Does contemporary activism value spectacle over substance? One might argue that memes and media attention are not mobilisation, that protest alone does not grant political power. What happens the day after the march?
From the Women’s March to Occupy and Standing Rock, we have entered a new wave of activism – but is protest working? Celeste Liddle, Laurie Penny and Micah White discuss the need for innovation in activism to enact real political change.
Our time is typically considered an era of unprecedented technological change. New tools are transforming human work, values, and relationships. At the same time, human actors are consciously using the Internet and social media to pursue diverse cultural and political agendas. The rate of technological change today may be new, but technology has defined every historical age—and humans have always sought to harness its power. In this course, we explore the interdependent relationship between technology and social change from a variety of angles. We will ask: how do the tools we use change who we are?
Activism is undergoing a re-evaluation. Is protest still effective? What can work today? Micah White (co-creator of Occupy Wall Street and author of ‘The End of Protest: A New Playbook for Revolution’), named by Esquire as one of the most influential young thinkers alive today, and Becky Bond (former senior advisor to Bernie Sanders’ presidential campaign and co-author of ‘Rules for Revolutionaries: How Big Organizing Can Change Everything’) will offer guidance and action for a new era of social change and activism. If you’ve ever thought of joining a march or demonstration, White and Bond will make you smarter about it. Mother Jones’ Monika Bauerlein moderates.
Alta Stage at Freight & Salvage
Book signing information: Freight & Salvage Lobby
Sponsored by : Mother Jones Magazine
In this discussion at the University of Chicago's Institute of Politics, Micah White will explore best practices on how to organize a movement, if protests are the most effective way to enact change, and how electoral politics factor in a successful organization. The discussion will lead to one central question-What is the future of activism?
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From the ideas and current issues shaping society, to the truth that transforms the world, you will be informed and gain confidence that God is at work in his mission to renew all things. Education by thought leaders and stories from change-makers will inspire a hopeful way forward. Join us to be equipped for the difficult conversations and extraordinary opportunities that lay ahead.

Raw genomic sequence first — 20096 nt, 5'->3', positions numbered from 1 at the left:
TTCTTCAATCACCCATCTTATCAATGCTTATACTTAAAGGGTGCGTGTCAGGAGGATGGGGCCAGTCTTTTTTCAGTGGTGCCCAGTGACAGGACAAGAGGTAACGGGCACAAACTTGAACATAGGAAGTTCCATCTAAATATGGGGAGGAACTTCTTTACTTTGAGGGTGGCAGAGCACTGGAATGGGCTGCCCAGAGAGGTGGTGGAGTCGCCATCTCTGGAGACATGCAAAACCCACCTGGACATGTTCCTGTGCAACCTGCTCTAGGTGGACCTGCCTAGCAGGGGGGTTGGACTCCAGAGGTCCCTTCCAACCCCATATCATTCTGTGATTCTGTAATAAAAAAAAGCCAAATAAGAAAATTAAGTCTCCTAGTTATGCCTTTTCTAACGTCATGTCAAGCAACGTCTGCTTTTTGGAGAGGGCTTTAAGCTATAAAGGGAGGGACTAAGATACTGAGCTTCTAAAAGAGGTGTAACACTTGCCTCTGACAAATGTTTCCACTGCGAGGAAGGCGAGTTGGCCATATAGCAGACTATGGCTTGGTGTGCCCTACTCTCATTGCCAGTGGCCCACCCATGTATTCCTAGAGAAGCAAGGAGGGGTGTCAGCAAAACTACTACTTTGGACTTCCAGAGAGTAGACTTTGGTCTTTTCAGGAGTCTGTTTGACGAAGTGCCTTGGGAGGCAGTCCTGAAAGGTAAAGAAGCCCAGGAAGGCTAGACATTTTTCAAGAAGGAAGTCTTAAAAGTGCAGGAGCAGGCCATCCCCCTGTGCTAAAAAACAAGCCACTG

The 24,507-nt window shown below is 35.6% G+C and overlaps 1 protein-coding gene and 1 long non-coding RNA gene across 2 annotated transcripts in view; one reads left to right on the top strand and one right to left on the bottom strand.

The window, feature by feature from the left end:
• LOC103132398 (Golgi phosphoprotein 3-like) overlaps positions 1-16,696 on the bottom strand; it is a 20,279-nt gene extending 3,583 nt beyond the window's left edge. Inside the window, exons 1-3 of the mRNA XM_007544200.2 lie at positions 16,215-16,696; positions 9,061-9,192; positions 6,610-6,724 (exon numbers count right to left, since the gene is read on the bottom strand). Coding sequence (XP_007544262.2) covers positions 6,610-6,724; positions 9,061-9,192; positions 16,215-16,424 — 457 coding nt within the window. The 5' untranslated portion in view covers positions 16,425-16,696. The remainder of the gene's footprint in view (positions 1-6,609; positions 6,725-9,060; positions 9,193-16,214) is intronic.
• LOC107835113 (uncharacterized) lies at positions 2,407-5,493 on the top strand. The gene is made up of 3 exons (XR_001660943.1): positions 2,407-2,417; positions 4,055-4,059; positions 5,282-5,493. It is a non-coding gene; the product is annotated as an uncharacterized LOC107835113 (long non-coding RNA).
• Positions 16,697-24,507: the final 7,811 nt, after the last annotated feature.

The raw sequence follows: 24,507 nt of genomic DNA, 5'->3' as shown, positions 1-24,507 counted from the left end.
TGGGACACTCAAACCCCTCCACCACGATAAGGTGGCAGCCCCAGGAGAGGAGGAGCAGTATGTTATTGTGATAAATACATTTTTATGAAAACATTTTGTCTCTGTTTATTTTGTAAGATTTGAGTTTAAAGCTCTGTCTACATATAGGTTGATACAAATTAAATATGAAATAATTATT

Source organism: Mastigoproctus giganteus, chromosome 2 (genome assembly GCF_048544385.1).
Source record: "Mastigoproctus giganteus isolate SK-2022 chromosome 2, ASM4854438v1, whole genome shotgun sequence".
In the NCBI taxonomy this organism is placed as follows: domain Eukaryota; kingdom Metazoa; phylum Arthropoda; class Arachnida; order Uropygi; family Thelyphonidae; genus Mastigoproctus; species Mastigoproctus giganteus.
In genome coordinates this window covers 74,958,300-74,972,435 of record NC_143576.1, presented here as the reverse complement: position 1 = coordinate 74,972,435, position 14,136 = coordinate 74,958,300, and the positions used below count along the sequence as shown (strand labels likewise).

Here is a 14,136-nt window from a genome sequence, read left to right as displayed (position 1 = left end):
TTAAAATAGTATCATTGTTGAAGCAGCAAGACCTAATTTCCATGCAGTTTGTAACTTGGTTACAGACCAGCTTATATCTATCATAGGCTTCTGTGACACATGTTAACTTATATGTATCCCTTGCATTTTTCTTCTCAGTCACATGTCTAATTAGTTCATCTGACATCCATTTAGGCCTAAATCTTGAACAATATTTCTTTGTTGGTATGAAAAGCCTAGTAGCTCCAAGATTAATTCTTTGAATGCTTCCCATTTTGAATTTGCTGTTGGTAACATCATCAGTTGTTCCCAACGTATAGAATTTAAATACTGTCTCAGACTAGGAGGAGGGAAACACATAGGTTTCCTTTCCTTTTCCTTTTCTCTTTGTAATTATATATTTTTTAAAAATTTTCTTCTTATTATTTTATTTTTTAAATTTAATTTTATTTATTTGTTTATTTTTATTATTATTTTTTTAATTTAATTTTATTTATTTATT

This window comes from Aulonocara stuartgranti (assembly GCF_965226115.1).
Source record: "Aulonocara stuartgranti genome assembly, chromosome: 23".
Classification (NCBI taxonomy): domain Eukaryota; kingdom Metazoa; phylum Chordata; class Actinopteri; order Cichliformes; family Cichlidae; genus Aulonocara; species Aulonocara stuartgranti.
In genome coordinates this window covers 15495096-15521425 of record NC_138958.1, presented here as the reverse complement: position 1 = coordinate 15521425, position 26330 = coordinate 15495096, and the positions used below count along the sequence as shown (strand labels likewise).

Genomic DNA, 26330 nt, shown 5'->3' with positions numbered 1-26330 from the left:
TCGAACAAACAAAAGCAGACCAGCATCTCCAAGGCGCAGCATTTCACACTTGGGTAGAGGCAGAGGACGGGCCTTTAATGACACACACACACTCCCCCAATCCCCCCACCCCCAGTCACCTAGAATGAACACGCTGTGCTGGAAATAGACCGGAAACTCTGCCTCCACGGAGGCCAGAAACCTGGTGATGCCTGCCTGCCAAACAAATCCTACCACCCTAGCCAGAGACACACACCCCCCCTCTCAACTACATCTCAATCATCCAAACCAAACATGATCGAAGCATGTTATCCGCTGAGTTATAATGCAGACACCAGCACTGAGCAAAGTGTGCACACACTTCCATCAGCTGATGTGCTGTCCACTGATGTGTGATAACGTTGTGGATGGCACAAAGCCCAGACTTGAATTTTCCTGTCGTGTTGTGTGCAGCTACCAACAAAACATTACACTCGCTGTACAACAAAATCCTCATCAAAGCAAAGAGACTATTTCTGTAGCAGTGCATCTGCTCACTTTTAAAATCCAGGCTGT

Join us for a discussion of Micah's book, The End of Protest
Protest is undeniably cool again. And yet, if we evaluate recent protests by their outcome, not their rhetoric, it is increasingly clear that contemporary forms of activism are resulting in diminishing effectiveness. Despite their size, their sophistication and their speed, the last decade of social protests have largely failed to achieve their desired social change objectives. If protest as we know it is broken, how do we fix it?
WE INQUIRE: Are we still convinced that democracy as we know it, will spread to the entire earth? Is the new technology most useful for those who want to remain in power or for those who want to challenge it? Will our definition (and our belief in) democracy change in the coming decades?
BACKGROUND: Over the past few years are the democratic rights victory once been slowed in countries worldwide. Also places where a moment ago thought that dictatorship and autocracy was relegated to the history books. And in both the US and Europe have new parties / politicians suddenly stood up with a force that testifies to 'the people' have very strong - and conflicting - views. It may look as though we often live in completely different worlds than those we disagree with.
WHAT WE WANT TO KNOW: How will democracy meet its challenges - and its challengers?
“Culture and Political Subjectivities” is a two and a half day workshop on anthropological approaches to political subjectivities. “Political subjectivities” are thoughts, feelings, motivations, identities, and memories, not just about electoral politics, but more broadly regarding public policy and disputes over the social distribution of power, status, and economic rewards.